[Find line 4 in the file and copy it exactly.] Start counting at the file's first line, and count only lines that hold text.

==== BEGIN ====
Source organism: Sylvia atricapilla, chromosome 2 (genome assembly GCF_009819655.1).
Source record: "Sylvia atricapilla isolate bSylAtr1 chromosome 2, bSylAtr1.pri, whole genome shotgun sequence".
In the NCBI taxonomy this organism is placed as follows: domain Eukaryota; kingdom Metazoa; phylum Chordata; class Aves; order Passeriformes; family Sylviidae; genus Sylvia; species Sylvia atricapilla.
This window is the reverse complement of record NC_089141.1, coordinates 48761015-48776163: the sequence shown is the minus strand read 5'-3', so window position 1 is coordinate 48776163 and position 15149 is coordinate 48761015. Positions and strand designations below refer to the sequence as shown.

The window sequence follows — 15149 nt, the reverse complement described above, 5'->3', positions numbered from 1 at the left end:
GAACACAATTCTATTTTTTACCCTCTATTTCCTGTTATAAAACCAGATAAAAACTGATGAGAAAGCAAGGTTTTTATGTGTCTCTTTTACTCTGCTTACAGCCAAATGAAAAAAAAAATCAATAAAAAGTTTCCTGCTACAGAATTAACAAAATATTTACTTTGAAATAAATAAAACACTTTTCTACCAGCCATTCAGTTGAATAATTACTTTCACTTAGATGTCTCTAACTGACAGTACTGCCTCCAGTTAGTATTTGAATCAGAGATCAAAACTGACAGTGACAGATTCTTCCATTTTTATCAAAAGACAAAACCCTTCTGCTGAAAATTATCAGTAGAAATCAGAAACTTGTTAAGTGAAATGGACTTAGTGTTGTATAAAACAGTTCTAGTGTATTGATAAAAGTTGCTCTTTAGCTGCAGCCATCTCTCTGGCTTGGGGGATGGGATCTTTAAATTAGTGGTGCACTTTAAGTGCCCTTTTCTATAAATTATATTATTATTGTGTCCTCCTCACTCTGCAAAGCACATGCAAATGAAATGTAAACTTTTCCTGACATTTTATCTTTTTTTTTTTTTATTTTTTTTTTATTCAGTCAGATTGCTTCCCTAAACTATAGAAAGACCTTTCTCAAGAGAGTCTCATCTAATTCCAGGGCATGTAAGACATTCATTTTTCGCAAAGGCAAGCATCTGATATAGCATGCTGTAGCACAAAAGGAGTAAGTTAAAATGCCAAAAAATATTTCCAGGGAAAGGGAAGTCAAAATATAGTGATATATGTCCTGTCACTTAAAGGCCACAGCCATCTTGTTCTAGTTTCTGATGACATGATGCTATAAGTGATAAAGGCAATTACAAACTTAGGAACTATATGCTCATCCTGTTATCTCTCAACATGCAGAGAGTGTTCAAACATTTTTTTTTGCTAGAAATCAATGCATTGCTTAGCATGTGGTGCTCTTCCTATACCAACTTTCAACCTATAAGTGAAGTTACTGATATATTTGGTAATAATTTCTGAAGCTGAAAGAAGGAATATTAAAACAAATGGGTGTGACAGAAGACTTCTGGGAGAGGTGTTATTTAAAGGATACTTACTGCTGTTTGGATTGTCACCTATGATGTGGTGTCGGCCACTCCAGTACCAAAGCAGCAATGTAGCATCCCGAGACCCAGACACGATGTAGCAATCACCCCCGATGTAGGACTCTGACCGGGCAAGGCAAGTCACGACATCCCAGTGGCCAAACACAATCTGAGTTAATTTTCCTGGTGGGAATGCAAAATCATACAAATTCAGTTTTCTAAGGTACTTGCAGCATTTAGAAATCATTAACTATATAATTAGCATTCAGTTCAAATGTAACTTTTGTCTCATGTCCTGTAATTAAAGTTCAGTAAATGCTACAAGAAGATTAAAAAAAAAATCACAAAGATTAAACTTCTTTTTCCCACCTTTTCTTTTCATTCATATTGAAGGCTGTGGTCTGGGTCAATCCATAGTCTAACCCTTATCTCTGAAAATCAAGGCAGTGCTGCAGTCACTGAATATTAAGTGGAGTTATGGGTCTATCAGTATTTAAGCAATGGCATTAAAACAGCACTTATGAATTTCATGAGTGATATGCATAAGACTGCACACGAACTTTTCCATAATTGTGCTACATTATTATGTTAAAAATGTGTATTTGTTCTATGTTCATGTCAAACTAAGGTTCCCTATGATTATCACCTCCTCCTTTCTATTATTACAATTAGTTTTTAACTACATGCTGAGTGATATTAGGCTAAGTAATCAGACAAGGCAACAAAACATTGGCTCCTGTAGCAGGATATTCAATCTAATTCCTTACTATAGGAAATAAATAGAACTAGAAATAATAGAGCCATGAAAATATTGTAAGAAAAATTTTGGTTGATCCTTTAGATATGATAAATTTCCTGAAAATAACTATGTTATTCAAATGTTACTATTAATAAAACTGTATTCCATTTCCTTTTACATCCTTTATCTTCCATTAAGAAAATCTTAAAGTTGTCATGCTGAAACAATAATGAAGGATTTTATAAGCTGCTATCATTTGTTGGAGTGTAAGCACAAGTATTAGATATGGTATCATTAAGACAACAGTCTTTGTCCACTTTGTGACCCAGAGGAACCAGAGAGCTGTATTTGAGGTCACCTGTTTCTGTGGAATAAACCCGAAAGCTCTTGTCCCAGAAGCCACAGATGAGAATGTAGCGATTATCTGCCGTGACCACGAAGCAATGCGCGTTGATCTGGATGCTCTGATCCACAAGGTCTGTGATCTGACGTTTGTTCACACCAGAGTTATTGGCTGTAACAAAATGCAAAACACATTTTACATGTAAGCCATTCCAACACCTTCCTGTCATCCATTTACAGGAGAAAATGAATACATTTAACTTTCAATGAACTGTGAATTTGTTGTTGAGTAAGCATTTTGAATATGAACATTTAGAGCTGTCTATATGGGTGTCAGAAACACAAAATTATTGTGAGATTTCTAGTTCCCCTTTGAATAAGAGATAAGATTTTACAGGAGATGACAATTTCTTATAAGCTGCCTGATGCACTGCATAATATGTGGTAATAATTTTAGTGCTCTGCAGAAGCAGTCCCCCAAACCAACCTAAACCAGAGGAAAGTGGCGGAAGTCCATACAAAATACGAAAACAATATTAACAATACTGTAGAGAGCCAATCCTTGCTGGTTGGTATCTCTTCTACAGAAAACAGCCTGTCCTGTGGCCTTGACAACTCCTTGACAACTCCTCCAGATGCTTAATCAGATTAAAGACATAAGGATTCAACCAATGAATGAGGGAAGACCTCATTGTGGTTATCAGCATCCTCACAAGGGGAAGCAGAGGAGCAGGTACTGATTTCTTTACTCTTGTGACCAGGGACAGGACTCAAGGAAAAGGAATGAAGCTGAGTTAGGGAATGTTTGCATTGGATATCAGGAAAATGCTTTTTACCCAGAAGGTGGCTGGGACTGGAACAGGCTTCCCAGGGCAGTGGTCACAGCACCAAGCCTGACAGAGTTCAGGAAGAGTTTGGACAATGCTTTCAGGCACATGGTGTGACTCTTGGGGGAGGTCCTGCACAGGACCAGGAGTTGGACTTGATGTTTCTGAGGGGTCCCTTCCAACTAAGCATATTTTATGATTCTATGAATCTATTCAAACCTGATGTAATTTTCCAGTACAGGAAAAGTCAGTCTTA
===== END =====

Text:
This window is the reverse complement of record NC_089141.1, coordinates 48761015-48776163: the sequence shown is the minus strand read 5'-3', so window position 1 is coordinate 48776163 and position 15149 is coordinate 48761015. Positions and strand designations below refer to the sequence as shown.